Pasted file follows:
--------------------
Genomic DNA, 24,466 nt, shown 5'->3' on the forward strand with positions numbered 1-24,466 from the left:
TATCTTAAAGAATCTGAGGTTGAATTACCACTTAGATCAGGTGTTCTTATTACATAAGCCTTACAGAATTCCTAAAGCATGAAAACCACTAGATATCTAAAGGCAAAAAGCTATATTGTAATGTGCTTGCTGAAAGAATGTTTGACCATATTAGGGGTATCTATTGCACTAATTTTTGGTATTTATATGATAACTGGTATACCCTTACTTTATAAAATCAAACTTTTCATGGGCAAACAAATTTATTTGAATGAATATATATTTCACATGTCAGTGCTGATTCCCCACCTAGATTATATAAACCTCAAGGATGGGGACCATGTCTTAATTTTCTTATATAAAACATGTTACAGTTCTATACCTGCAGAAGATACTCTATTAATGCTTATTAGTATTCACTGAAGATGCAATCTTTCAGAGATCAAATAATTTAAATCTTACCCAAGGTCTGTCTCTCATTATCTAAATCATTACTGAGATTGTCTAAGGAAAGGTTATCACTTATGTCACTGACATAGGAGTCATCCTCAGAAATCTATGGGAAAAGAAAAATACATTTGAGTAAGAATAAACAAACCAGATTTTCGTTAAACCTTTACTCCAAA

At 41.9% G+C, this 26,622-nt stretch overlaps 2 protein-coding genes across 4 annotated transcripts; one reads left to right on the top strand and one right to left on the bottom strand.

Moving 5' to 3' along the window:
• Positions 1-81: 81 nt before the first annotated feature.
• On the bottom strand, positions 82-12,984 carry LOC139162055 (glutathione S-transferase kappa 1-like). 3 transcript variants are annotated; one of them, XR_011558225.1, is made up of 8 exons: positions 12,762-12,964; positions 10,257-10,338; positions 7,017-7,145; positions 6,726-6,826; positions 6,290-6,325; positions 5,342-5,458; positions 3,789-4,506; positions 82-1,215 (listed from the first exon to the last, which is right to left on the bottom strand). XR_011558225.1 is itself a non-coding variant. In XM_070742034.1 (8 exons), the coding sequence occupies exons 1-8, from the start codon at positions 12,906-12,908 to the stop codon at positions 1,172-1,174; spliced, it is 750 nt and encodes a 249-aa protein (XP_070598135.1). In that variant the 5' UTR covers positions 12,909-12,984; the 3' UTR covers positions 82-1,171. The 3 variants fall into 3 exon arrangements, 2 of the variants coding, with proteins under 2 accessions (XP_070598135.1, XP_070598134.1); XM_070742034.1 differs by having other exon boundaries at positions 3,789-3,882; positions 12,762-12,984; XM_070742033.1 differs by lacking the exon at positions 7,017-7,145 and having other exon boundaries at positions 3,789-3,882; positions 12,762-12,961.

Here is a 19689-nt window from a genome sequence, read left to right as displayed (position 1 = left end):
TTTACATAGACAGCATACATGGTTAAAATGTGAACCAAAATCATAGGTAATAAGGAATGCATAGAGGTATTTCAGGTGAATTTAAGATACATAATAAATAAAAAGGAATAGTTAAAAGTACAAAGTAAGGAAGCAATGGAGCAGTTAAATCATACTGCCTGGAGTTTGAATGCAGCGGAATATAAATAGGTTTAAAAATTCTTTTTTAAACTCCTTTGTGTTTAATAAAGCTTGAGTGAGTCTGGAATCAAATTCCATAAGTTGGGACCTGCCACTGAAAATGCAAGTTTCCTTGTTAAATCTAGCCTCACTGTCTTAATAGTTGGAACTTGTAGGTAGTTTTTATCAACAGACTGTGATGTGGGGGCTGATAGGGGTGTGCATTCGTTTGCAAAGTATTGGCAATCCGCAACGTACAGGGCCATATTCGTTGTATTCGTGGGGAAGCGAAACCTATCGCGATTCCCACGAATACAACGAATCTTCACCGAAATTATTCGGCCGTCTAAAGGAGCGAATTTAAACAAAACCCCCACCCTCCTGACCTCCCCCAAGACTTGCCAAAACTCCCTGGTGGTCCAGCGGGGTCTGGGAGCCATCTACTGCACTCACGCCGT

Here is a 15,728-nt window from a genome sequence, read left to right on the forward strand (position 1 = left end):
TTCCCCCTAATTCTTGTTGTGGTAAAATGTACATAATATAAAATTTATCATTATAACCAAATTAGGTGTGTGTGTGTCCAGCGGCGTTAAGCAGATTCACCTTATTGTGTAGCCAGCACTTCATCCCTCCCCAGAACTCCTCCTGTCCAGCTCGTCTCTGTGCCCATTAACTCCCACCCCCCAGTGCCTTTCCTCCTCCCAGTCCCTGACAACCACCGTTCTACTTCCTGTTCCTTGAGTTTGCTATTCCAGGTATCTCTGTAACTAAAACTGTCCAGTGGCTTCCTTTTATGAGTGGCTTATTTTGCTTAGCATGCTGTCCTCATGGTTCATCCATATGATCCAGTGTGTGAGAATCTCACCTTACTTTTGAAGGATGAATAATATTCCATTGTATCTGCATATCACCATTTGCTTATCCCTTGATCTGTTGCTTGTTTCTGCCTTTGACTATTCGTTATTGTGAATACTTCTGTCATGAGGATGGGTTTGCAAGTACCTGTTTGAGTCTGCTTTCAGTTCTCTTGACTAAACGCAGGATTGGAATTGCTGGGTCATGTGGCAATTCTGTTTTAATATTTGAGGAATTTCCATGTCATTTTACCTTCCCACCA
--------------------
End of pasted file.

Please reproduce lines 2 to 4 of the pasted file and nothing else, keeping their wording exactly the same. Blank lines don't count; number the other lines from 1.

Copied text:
TATCTTAAAGAATCTGAGGTTGAATTACCACTTAGATCAGGTGTTCTTATTACATAAGCCTTACAGAATTCCTAAAGCATGAAAACCACTAGATATCTAAAGGCAAAAAGCTATATTGTAATGTGCTTGCTGAAAGAATGTTTGACCATATTAGGGGTATCTATTGCACTAATTTTTGGTATTTATATGATAACTGGTATACCCTTACTTTATAAAATCAAACTTTTCATGGGCAAACAAATTTATTTGAATGAATATATATTTCACATGTCAGTGCTGATTCCCCACCTAGATTATATAAACCTCAAGGATGGGGACCATGTCTTAATTTTCTTATATAAAACATGTTACAGTTCTATACCTGCAGAAGATACTCTATTAATGCTTATTAGTATTCACTGAAGATGCAATCTTTCAGAGATCAAATAATTTAAATCTTACCCAAGGTCTGTCTCTCATTATCTAAATCATTACTGAGATTGTCTAAGGAAAGGTTATCACTTATGTCACTGACATAGGAGTCATCCTCAGAAATCTATGGGAAAAGAAAAATACATTTGAGTAAGAATAAACAAACCAGATTTTCGTTAAACCTTTACTCCAAA

At 41.9% G+C, this 26,622-nt stretch overlaps 2 protein-coding genes across 4 annotated transcripts; one reads left to right on the top strand and one right to left on the bottom strand.

Moving 5' to 3' along the window: